Whenever we go through an era of affluence, and in the United States, that is the situation right now, there is an awareness of dressing better. Colleagues have screamed Dallas and Dynasty revivals. And in such times, I expect the New Lad will, just like the Swinger did, fade.
       And of course, there is good old-fashioned marketing. The desire for change—that same desire that saw customers go from Levi's to Diesel because they don't wish to look like they were wearing the clothes made by the establishment—sees the former New Lad mag buyer, realizing that the magazines were giving pretty much the same thing issue after issue, either change course or graduate.
       Appealing to this segment is one notable web site. Esquire recently made it online thanks to the chaps at Hearst, bringing its slightly more grown-up (compared with Maxim) view of the world. Sure, the girls are there but Esquire has not made it the primary focus of the site, following the magazine's formula. Music, films, politics and a piece on having whisky for brunch feature. Claim to fame this month has to be President Clinton's exit interview, in complete form. Readers of the print title won't get that in full.
       Men's Journal has been around for a bit longer with more of a health and adventure emphasis. There are the usual male musts: gadgets and health, seasoned with more on travel, sports and sporting goods.
       Yet these transplants are not that indicative of what's really going on. They are a useful insight, but the independents are closer to the action.
       One we came across, and were very impressed by, was eMale. Out of New Zealand, eMale betrays its national origin only through its URL. Everything about it is international in feel. The idea is that one can look sharp and feel sharp without resorting to the jingle. Men's smellies are on offer—as are features on men's suits (coming soon), the best in automobiles, and lifestyle in general. Health is discussed (erectile dysfunction in the issue we checked out) but it's part and parcel of men's magazine publishing. Interestingly, no scantily clad women—but when you see the professionalism of this site you will realize why they are unnecessary. Even Steve McQueen has been championed by editor David MacGregor.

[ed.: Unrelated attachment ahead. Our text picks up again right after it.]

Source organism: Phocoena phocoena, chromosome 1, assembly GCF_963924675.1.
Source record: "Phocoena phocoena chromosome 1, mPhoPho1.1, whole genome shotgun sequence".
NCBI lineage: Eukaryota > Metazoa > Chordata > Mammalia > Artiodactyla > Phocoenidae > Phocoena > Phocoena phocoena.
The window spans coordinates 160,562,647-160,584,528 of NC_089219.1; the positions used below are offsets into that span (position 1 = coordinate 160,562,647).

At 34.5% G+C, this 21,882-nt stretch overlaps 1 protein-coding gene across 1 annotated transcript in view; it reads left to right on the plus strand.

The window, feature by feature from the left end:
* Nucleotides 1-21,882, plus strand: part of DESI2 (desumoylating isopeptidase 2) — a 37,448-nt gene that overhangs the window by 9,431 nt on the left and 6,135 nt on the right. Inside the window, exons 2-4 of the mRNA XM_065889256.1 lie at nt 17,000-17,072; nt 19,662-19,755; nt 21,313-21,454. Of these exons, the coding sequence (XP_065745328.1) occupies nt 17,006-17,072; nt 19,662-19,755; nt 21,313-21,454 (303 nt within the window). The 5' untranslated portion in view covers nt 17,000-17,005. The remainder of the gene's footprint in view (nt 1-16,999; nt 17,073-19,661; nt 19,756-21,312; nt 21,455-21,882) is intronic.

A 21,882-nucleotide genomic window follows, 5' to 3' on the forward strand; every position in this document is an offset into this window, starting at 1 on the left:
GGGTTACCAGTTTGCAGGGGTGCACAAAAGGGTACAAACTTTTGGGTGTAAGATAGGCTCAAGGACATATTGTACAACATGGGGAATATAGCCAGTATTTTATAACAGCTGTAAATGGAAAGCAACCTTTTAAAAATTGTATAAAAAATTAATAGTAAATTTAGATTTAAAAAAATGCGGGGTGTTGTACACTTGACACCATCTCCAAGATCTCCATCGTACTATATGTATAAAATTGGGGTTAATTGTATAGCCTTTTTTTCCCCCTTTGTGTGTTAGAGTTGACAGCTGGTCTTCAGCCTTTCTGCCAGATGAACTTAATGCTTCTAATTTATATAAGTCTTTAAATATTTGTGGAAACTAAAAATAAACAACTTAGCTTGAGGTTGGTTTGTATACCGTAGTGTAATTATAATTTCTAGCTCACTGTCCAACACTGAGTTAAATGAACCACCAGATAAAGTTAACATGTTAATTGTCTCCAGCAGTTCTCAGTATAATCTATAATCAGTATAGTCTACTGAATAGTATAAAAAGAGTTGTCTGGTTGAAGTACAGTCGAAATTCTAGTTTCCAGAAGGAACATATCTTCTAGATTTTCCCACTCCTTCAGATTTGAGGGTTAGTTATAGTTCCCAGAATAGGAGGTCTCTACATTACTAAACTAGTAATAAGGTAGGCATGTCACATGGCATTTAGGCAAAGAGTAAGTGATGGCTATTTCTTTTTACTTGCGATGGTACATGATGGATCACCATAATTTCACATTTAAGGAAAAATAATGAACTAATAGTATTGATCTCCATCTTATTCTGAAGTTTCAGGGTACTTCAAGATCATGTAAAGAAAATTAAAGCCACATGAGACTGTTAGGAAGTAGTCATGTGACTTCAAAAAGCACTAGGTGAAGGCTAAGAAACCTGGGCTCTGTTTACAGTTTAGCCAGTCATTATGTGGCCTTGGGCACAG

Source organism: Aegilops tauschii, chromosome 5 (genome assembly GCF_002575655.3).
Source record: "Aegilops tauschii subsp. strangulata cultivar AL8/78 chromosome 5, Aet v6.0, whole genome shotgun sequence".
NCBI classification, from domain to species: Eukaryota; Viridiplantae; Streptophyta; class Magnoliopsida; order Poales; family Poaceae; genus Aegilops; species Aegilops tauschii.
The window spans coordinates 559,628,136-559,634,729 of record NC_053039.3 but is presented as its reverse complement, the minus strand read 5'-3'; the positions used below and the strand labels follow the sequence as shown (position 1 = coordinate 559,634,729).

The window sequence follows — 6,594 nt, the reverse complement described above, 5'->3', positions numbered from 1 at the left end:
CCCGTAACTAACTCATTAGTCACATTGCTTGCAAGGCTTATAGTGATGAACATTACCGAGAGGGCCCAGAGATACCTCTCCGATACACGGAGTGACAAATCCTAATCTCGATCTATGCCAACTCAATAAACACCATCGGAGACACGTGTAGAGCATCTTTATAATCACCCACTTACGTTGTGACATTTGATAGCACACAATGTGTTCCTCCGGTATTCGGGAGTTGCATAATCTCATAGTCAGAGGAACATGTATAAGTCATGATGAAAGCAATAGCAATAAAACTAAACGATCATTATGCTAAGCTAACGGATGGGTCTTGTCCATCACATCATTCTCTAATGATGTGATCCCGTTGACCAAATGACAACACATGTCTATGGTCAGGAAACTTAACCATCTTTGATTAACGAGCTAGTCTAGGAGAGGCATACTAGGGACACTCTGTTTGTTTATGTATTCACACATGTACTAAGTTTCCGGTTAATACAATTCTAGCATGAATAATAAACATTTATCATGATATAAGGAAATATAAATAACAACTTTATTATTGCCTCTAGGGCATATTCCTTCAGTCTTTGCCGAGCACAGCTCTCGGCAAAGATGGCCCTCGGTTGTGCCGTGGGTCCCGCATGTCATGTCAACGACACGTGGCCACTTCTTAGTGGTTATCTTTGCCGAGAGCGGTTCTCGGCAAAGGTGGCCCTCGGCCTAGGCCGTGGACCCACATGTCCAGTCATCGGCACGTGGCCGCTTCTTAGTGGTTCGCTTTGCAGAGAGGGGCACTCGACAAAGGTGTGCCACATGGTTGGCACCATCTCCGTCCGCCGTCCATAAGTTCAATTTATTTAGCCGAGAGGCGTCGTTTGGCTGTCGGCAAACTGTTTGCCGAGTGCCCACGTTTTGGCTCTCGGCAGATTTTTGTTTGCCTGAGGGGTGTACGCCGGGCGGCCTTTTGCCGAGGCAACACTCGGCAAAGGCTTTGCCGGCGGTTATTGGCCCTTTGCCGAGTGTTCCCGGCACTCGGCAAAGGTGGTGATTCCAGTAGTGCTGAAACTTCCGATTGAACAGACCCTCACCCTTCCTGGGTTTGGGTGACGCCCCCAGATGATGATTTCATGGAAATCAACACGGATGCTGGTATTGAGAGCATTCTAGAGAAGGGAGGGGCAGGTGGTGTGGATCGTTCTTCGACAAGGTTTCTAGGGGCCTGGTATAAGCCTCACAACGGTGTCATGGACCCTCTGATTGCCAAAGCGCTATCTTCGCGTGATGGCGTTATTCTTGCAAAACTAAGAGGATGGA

Modern Man discusses politics, clothing, dating, family, travel and gadgets and offers a more general mixture. There's less glitz and imagery and a greater focus on the content. Not as sharp in appearance as eMale, it is regularly updated and seems to point to the man as thinker, rather than as the grunter or ogler. No girlie pictures here: it presumes the modern man himself prefers women in the real, rather than virtual, world.
       Bridging the gap between the grown-up guy and the lad is Sharp Man, which has a modest design with more on dating tips, grooming, health and toys for boys. It's in a difficult position because it hasn't gone all lad nor has it gone all New Man. Publications in the centre take a gamble: they either stumble on the perfect mixture or they fail because they appeal to neither limb. But Sharp Man has been around, which either means huge perseverance (a good sign in itself) or a healthy readership.
       The New Lad grows up into the New Man. Who is he? A snappy dresser, knowledgeable about trivia on clothing, cars and drink, up on etiquette and cultivates a distinctive personal style. But he is not just a celluloid chap. He is prepared to fight either for justice or for a cause. After losing our way during Girl Power, we men might be creating a new role model for the 2000s that could accept the post-Women’s Lib era more ably than the Swinger, Pig, Playboy or New Lad.
       CAP's hot demographic prediction: male equivalent of Martha Stewart Living. Jack Yan

    Jack Yan is editor of CAP and the chief executive of Jack Yan & Associates. He holds a master's degree in marketing, specializing in identity and branding, and their connections to business performance. He can be reached via the Feedback link below.